- Words like unique, ideal, perfect, complete, universal, entire, extreme, chief, square, round do not admit comparison as most unique is wrong
- Older and oldest may be said either of the person or of the things, while elder and eldest apply to the persons only
- Two firsts are inappropriate. It should be the first two
- Few and a few have different meanings. Few are negative and equivalent to not many, hardly any while a few are positive and equivalent to some. Similarly is the case of little and a little
- Latter is used when there are two only and last is used when there are more than two
- Verbal(pertaining to words) is often used for oral(means delivered).
- Do not say our mutual friend, say our common friend
- The subject of the sentence should not be left without a verb as He who has suffered most in the cause, let him speak(incorrect), He who has suffered most in the cause should speak
- A verb should agree with its subject and not with the complements The details are a matter of future consideration.
- In a compound sentence a single can be made to do the duty for two subjects, only when the form of the verb is such as to permit of it as not a sound was heard, not a procession
- Two auxiliaries can be used with one principal Verb, only when the form of a principal verb is appropriate to both the auxiliaries as I never have shirked my responsibilities and never will.
- when there is one auxiliary to two principal verbs, it should such that it may be correctly associated with both as ten boys have been qualified and four given supplementary.
- Carefully distinguish between the verb lay and lie. The lay is transitive and is always followed by an objective and verb lie is intransitive and cannot have an object. I laid the book on the table, Let me lie here.
- An infinitive should be in the present tense unless it represents action prior to that of the governing verb as I should have liked to go(not to have gone) or He seems to have enjoyed his studies at the institution.
- A common blunder is to leave the participle without proper agreement or with no agreement at all as Sitting in the classroom, he was reading grammar.
- Can construct-considering his abilities he should have done better, taking everything into consideration, his lot is a happier one
- A present participle should not be used to express an action which is not contemporaneous with the action of the principal verb as he sailed for Delhi on Sunday and arrived there on the night of Sunday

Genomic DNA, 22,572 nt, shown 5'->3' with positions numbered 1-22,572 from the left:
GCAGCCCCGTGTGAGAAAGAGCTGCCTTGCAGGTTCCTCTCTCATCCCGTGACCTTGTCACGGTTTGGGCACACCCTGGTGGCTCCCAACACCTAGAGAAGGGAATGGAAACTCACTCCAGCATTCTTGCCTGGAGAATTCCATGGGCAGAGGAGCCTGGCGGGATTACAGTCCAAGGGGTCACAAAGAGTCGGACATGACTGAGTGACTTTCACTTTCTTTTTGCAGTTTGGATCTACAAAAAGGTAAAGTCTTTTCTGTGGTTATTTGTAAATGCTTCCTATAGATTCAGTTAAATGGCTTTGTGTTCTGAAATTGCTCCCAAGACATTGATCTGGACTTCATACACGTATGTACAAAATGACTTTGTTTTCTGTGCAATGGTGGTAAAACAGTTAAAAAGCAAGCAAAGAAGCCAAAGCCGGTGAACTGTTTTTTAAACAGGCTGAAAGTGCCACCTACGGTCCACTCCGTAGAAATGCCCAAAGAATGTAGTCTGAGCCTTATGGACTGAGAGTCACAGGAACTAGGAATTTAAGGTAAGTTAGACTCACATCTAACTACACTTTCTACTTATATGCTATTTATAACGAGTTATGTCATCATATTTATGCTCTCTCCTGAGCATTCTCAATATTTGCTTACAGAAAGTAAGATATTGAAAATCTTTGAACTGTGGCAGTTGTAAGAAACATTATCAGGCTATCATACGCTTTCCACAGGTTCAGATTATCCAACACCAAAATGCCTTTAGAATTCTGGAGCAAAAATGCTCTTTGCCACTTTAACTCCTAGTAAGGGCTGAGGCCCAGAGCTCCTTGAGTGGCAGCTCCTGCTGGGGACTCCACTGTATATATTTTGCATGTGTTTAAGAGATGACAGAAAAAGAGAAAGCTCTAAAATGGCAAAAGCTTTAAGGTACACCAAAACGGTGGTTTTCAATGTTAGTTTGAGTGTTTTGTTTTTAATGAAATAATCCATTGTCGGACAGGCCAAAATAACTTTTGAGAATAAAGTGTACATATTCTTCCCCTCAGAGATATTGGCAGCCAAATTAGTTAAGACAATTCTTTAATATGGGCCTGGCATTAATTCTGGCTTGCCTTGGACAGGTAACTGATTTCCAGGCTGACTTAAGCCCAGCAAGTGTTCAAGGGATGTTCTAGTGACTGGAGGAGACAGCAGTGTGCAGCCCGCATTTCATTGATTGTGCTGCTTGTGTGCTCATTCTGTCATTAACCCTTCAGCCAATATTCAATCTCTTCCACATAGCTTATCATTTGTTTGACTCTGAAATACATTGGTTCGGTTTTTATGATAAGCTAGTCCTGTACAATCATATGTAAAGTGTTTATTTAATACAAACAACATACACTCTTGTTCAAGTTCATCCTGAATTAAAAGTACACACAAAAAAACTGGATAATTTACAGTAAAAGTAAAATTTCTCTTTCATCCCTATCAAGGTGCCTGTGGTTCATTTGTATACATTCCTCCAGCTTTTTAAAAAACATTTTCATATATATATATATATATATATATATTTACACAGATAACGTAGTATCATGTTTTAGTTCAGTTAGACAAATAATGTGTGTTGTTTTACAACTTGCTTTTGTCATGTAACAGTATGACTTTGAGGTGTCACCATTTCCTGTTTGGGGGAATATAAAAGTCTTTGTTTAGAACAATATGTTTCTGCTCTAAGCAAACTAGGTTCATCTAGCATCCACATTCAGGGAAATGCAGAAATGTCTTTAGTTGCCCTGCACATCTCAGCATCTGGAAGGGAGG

- The verb make is followed by noun/pronoun+plain infinitive =infinitive without too. Many learners wrongly use it with to-infinitive as He made the students do the whole work(not to do the whole work)
- When used in passive make is followed by the to infinitive as the boy was made to do the whole work
- verbs like enjoy, avoid, miss, postpone, suggest be not used with a to-infinitive. Use them with a gerund. He enjoys reading(not to read)
- correct wrong Right
She told she wouldn’t come She said she would not come I want that you should meet him I want you to meet him
I suggest you apply for the post I suggest that you (should) apply for the post
We discussed the matter yesterday He described the rule He described the rule
I have ordered three copies of the book She requested for my help She requested my help.
- Adverbs should be so placed in a sentence to make it quite clear which words they are intended to modify. They should come next to the word they modify as He had got almost to the top when the rope broke
- Only be placed immediately before the word it is intended to modify as I worked only two sums
- The case should be taken, when using correlative conjunctions, such as either-or, neither nor not only but also that they are followed by the same parts of speech as He lost not only his ticket but also the luggage
- Neither is followed by nor not by or. He washed neither his hands nor his face
Order of words
- A subject usually comes before the verb
- The object usually comes after the verb
- When there is an indirect object and also a direct object, the indirect object precedes the direct
- When the adjective is used attributively it comes before the noun which it should qualify
- When an adjective is used predictively it comes after the noun
- The adverb is generally placed close to the word which it modifies
- All qualifying clauses are placed as close as possible to the words which they qualify
- The normal order of words in a sentence is sometimes altered for emphasis
- It is essential that all qualifying words, phrases, and clauses should be placed as near as possible to the words to which they refer to avoid the faulty arrangement